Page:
HONIARA, 24 October 2019 – The 14 member states of the Oceanic Fisheries Management Project (OFMP2) gathered on Tuesday to plan for the final year of the Forum Fisheries Agency (FFA) initiative. During the 7th Global Environment Facility (GEF) Steering Committee meeting, participants reflected on project’s achievements during the year and made plans for the future.

FFA representatives talked final targets for the OFMP2 project before it wraps up in 2020. Next year, the project will focus on limits and allocations for tropical tuna on purse seine and longline vessels, longline electronic monitoring, and transhipment review. 

Solomon Islands crew quantifying transhipments from a Taiwanese longliner. Photo: Francisco Blaha.

Project Manager, Hugh Walton said one of the main concerns for the next phase of the project was high seas management.

“Deep Water Fishing Nations (DWFNs), particularly China and Taiwan, want to retain that right for the high seas transhipment.

“They have to be able to prove economic disadvantage […] it’s not documented, and it’s not tested, so it’s a huge loophole and we’re trying to close it.”

The Parties to the Nauru Agreement Office CEO, Ludwig Kumoru, also emphasised that the project could only move forward with long-term high seas allocations in place. Current allocations ensure that available resources are equitably distributed between fisheries who target the same species outside country Exclusive Economic Zones (EEZs).

Mere Lakeba, Director of Fisheries, Fiji said that catering to countries’ individual needs was important moving forward. Hugh Walton, OFMPII coordinator said that this would be a priority.

“In preparing the last proposal, the OMFP sent consultants to each country and produced a template of situational analyses of what was going on in each country to identify national priorities.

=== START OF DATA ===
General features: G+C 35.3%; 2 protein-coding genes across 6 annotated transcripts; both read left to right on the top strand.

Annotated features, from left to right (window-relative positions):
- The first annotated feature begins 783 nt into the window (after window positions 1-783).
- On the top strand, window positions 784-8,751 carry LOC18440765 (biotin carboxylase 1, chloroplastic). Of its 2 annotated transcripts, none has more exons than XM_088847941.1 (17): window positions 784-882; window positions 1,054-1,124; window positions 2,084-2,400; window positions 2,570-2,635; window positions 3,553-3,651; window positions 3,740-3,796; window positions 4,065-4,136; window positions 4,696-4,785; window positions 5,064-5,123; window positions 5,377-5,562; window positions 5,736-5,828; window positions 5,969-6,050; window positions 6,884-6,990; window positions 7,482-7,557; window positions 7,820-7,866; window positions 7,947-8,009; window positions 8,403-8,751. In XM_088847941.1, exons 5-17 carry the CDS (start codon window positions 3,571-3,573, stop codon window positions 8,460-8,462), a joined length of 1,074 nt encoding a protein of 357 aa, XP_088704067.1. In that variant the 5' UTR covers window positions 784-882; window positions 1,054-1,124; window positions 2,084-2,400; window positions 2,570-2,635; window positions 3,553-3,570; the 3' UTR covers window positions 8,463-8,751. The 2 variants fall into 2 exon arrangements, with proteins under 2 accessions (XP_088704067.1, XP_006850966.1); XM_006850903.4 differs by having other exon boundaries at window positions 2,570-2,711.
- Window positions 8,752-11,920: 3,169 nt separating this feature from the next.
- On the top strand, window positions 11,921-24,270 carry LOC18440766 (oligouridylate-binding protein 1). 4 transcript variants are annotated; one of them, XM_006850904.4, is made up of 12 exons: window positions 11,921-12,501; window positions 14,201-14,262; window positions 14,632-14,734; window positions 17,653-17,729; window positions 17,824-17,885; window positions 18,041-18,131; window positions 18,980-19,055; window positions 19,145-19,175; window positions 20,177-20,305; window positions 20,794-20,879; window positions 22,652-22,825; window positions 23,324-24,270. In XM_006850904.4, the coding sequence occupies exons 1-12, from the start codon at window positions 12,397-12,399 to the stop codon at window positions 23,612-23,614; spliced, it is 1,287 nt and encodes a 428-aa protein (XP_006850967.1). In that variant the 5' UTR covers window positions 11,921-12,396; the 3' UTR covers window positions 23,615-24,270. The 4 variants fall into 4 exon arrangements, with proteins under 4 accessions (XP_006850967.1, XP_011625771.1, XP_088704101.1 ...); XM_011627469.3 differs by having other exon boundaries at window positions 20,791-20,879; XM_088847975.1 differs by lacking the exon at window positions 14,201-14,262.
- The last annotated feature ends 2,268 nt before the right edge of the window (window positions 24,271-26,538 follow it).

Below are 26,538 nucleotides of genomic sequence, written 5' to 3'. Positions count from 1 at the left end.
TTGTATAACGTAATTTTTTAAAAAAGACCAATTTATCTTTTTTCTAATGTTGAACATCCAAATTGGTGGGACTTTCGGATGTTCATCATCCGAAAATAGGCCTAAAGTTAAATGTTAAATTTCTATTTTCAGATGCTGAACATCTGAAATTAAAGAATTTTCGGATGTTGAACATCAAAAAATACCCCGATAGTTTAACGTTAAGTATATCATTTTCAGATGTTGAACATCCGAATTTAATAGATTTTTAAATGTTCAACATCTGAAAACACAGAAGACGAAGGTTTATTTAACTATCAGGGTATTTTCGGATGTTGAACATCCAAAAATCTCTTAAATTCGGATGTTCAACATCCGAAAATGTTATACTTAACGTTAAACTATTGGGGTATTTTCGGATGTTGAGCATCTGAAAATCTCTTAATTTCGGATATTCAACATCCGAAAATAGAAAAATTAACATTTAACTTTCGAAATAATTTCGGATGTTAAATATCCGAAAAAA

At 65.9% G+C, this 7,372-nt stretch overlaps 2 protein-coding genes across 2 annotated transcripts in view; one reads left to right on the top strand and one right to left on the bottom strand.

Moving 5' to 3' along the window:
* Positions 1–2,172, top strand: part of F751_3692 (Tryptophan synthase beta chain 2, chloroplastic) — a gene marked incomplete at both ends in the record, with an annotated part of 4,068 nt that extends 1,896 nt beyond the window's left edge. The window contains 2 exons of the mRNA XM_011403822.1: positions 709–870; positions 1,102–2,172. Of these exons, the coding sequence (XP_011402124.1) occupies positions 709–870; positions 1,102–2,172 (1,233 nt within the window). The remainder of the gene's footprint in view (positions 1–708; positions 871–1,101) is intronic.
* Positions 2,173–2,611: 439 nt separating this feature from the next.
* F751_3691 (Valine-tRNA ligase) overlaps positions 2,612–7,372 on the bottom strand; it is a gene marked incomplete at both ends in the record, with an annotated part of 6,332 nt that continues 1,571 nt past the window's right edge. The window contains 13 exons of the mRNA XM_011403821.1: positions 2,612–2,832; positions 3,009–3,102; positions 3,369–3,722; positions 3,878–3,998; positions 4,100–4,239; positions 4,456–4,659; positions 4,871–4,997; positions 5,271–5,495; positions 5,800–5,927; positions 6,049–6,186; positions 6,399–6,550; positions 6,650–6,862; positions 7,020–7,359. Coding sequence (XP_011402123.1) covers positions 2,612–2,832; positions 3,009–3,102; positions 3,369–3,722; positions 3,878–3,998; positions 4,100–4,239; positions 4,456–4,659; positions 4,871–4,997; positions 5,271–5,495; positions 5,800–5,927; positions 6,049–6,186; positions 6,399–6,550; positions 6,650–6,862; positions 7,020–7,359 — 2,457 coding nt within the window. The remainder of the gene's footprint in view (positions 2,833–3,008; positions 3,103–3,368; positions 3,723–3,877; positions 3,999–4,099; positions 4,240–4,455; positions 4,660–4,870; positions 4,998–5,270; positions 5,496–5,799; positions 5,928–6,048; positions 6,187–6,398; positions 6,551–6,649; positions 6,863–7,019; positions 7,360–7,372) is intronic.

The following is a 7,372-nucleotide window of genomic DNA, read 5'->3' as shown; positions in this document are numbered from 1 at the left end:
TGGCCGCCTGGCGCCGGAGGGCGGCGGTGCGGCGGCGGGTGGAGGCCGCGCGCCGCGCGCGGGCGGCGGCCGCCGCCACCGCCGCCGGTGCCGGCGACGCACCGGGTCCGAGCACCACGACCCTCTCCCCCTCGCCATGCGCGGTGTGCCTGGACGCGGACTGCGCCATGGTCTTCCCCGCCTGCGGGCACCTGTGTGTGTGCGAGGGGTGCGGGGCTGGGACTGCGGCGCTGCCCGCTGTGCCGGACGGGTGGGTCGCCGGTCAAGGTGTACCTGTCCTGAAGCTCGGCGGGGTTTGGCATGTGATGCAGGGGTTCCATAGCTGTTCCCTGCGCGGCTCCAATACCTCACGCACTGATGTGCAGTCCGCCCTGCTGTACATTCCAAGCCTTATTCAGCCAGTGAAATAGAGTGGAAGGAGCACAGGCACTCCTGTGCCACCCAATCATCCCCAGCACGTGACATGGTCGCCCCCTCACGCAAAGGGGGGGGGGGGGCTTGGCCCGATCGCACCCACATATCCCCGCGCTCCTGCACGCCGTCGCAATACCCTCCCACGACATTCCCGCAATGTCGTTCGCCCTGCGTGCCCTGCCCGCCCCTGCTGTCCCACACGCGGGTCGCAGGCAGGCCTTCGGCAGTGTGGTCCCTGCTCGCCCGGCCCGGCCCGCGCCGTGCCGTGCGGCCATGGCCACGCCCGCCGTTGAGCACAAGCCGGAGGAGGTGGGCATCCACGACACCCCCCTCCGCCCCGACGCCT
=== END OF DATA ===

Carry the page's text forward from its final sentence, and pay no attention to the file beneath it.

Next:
“There is no one size fits all, and we would not aspire to a one size fits all approach,” Walton said.

Walton also spoke of project successes including the Transboundary Diagnostic Analysis (TDA) and the resulting Strategic Action Programme (SAP) produced by Professor David Vousden of Rhodes University.

The TDA and SAP have shed light on the current challenges for the management of Pacific EEZs, and presented Pacific countries with the steps that can be taken to mitigate the issues.

The report put root causes of current fisheries issues down to a lack of high seas compliance, climate change impacts, and pollution from coastal and inland activities.

It also notes a positive: migratory tuna stocks are currently at sustainable levels due to the management and efforts of Pacific fisheries over the last 20 years.

All 14 member states have sent letters of endorsement for the Project Implementation Form (PIF). The PIF was submitted to the GEF on October 11, and outlines plans for continuing OFMP2 activities. A detailed proposal for the next phase of the project is planned for June 2020.